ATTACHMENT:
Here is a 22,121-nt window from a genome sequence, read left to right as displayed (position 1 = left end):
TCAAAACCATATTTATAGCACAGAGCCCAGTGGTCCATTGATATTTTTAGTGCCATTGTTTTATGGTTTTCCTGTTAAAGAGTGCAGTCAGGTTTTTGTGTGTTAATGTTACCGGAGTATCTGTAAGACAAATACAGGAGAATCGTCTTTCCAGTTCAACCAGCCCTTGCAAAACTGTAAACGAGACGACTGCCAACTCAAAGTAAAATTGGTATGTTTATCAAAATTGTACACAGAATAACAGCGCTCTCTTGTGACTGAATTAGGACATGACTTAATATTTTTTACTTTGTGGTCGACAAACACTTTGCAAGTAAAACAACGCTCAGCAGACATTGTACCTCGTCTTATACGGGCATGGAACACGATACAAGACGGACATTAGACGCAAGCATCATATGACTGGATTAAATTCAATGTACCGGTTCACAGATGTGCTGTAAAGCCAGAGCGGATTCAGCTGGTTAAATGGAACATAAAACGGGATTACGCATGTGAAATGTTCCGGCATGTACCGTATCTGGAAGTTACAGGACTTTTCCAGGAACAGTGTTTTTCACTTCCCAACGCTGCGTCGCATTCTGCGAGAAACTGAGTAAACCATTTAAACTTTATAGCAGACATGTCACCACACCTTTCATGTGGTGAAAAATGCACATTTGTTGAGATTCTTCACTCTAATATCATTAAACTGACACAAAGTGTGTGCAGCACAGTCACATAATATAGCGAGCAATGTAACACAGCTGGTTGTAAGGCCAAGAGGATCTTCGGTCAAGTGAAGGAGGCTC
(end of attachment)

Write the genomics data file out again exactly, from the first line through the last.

Here is a 22,121-nt window from a genome sequence, read left to right as displayed (position 1 = left end):
TCAAAACCATATTTATAGCACAGAGCCCAGTGGTCCATTGATATTTTTAGTGCCATTGTTTTATGGTTTTCCTGTTAAAGAGTGCAGTCAGGTTTTTGTGTGTTAATGTTACCGGAGTATCTGTAAGACAAATACAGGAGAATCGTCTTTCCAGTTCAACCAGCCCTTGCAAAACTGTAAACGAGACGACTGCCAACTCAAAGTAAAATTGGTATGTTTATCAAAATTGTACACAGAATAACAGCGCTCTCTTGTGACTGAATTAGGACATGACTTAATATTTTTTACTTTGTGGTCGACAAACACTTTGCAAGTAAAACAACGCTCAGCAGACATTGTACCTCGTCTTATACGGGCATGGAACACGATACAAGACGGACATTAGACGCAAGCATCATATGACTGGATTAAATTCAATGTACCGGTTCACAGATGTGCTGTAAAGCCAGAGCGGATTCAGCTGGTTAAATGGAACATAAAACGGGATTACGCATGTGAAATGTTCCGGCATGTACCGTATCTGGAAGTTACAGGACTTTTCCAGGAACAGTGTTTTTCACTTCCCAACGCTGCGTCGCATTCTGCGAGAAACTGAGTAAACCATTTAAACTTTATAGCAGACATGTCACCACACCTTTCATGTGGTGAAAAATGCACATTTGTTGAGATTCTTCACTCTAATATCATTAAACTGACACAAAGTGTGTGCAGCACAGTCACATAATATAGCGAGCAATGTAACACAGCTGGTTGTAAGGCCAAGAGGATCTTCGGTCAAGTGAAGGAGGCTC